Wednesday, November 7, 2012

#Chemjobs: Fellowship Freefall

Back in graduate school (*cough* ages ago), I distinctly recall looking forward to the annual announcement of the Division of Organic Chemistry (DOC) Graduate Fellowships. The competitive awards, which require advisor recommendations, essays, and a pretty slick research record, granted the lucky few a full year's stipend along with travel funds to attend the National Organic Symposium.

When I clicked for the 2012-2013 crew, I felt something was missing...where's all the fellowships? I counted only eight grantees. Not to condemn them; their research certainly merits the award, but didn't the DOC used to give out a whole pile more?

In a word: yes. Here's the historical data for the grantees, taken from this website

Talking points:

1. Lines, lines: It's not an accident that the trend mirrors the overall economy generally, and employment in Big Pharma specifically. Note the huge uptick in awards between 1997 and 2001, when the average was ~18 per year. Boom times. It's since settled down to just about 8 annually, around the average of the recession-era '80s.

2. Visits: Those last seven years (2006-2012) match the corresponding decline in corporate recruiting (see MIT, Harvard graphs via Chemjobber).

3. Strange birds: Since graduate school enrollment has dramatically increased, at the same time as fellowships have decreased, these awards become even more prestigious, if only by dint of rarity.

4. Peak Perfection: Let's look at the top year: 1997, when 19 fellows were named. Who sponsored the awards? Take a trip down memory lane...

DuPont Merck
Hoescht-Marion Roussel
Org Syn (x 3)
Organic Reactions
Boehringer Ingelheim
Bristol-Myers Squibb
Procter and Gamble
Eli Lilly
Smithkline Beecham
Merck Research
Rohm and Haas

Wow, how many of those guys even exist anymore? Contrast this list with the 2012 crop:

Merck / Division of Organic Chemistry
Org Reactions / Org Syn
Boehringer Ingelheim
Org Syn (x 2)
Troyansky (family endowment)

Pretty slim pickins.

5. Winners? Losers? Some auspicious names have been missing from the DOC Fellows' list in recent years: Harvard, MIT, Scripps? Actually, the trend improves for state schools, with 5/8 in 2012 going to the public universities. Compare this to 1995 ("boom times"), when the list included Harvard (x 2), Stanford (x 2), Johns Hopkins, Northwestern, MIT, Yale, USC, Chicago, and the publics represented by Berkeley (x 2), Wisconsin (x 2) and Utah.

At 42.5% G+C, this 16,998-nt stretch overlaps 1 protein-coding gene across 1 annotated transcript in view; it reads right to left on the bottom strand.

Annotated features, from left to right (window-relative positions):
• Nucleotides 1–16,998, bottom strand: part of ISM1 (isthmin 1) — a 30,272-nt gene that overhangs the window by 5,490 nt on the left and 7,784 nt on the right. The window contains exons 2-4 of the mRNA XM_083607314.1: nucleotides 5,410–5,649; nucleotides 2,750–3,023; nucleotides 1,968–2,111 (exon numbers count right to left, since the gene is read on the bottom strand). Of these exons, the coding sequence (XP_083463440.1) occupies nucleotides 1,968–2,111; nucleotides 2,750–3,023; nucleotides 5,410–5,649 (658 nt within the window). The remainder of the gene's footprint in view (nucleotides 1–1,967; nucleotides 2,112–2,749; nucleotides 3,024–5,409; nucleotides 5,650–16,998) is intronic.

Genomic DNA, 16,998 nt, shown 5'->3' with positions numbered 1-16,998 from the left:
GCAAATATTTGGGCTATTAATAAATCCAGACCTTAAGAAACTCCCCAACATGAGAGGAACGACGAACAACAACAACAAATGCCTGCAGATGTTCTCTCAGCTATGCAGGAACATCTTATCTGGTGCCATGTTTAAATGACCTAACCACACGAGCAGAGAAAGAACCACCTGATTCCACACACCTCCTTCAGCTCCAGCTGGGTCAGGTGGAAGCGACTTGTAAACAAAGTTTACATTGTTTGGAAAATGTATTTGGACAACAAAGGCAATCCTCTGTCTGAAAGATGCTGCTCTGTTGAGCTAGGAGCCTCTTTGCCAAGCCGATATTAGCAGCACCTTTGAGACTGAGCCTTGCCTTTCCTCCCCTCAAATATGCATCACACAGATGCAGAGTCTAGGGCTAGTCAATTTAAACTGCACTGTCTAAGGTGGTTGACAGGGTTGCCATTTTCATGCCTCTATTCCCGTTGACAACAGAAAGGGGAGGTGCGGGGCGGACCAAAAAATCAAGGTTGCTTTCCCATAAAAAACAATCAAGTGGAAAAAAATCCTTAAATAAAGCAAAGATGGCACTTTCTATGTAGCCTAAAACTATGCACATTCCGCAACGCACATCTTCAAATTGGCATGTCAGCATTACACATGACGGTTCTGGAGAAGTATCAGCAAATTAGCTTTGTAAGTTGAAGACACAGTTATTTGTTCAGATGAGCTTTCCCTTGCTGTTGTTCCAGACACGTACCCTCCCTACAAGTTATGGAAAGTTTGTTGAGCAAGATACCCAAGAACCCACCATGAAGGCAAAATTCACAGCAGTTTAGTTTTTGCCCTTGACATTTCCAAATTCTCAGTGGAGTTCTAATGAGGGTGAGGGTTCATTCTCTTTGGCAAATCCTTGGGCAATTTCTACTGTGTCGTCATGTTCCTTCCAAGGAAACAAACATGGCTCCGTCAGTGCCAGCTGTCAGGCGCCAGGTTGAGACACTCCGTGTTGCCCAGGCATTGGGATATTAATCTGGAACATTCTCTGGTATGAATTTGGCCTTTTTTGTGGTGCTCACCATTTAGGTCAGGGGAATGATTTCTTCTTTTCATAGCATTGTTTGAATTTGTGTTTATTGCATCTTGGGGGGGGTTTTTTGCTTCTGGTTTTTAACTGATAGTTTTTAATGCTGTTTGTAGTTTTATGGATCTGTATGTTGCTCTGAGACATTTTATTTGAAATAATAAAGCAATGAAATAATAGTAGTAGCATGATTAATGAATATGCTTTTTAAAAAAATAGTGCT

Note: Thanks to Chemjobber for the inspiration.
Update (11/8/12) - Fixed USC, not a public uni! Thanks, Anon commenter...also Chicago..


  1. It's even rougher north of the border. Last year the government issued NSERC postdoctoral fellowship success rate was 7.8%. 98 awards were given out, 40% of the 2008 total.

  2. Minor note: USC is not a public state school, it's private.

  3. Chicago is not a public school either.

    1. Zounds! Gadzooks! Good thing I have you guys...

  4. The author has highlighted an issue that affects us all - the
    decrease in available funding to support students, symposia and
    research programs. The Division of Organic Chemistry is respoding to
    this challenge in the financial support of such fellowships as the
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    Fellowship (SURF) by identifying more sources of funding and utilizing
    our connections in the community. Please encourage your organizations
    to continue to support these valuable fellowships and programs.

    The Division of Organic Chemistry Executive Committee.

  5. This initiative facilitates career progression through valuable hands-on experience. How To Choose Safe Ones Security Of Wordpress Plugins It's a testament to the organization's commitment to nurturing talent in the field of chemistry.